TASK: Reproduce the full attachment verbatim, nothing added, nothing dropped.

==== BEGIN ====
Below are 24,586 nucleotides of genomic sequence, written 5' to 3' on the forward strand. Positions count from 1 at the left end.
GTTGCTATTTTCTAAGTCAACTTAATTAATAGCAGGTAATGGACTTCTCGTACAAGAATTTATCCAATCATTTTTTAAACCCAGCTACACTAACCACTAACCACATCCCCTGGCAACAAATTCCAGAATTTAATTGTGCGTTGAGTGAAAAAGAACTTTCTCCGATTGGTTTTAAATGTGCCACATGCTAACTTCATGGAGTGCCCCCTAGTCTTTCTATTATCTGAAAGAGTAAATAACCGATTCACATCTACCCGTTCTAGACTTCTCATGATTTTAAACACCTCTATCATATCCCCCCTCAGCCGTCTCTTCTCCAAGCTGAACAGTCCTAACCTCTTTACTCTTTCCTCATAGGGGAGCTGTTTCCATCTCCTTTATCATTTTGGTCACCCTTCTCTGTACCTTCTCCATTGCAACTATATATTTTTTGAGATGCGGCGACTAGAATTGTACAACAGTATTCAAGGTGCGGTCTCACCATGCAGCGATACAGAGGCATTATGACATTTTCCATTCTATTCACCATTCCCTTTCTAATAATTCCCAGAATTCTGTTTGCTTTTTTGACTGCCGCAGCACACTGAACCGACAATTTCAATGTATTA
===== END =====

Below are 24,586 nucleotides of genomic sequence, written 5' to 3' on the forward strand. Positions count from 1 at the left end.
GTTGCTATTTTCTAAGTCAACTTAATTAATAGCAGGTAATGGACTTCTCGTACAAGAATTTATCCAATCATTTTTTAAACCCAGCTACACTAACCACTAACCACATCCCCTGGCAACAAATTCCAGAATTTAATTGTGCGTTGAGTGAAAAAGAACTTTCTCCGATTGGTTTTAAATGTGCCACATGCTAACTTCATGGAGTGCCCCCTAGTCTTTCTATTATCTGAAAGAGTAAATAACCGATTCACATCTACCCGTTCTAGACTTCTCATGATTTTAAACACCTCTATCATATCCCCCCTCAGCCGTCTCTTCTCCAAGCTGAACAGTCCTAACCTCTTTACTCTTTCCTCATAGGGGAGCTGTTTCCATCTCCTTTATCATTTTGGTCACCCTTCTCTGTACCTTCTCCATTGCAACTATATATTTTTTGAGATGCGGCGACTAGAATTGTACAACAGTATTCAAGGTGCGGTCTCACCATGCAGCGATACAGAGGCATTATGACATTTTCCATTCTATTCACCATTCCCTTTCTAATAATTCCCAGAATTCTGTTTGCTTTTTTGACTGCCGCAGCACACTGAACCGACAATTTCAATGTATTA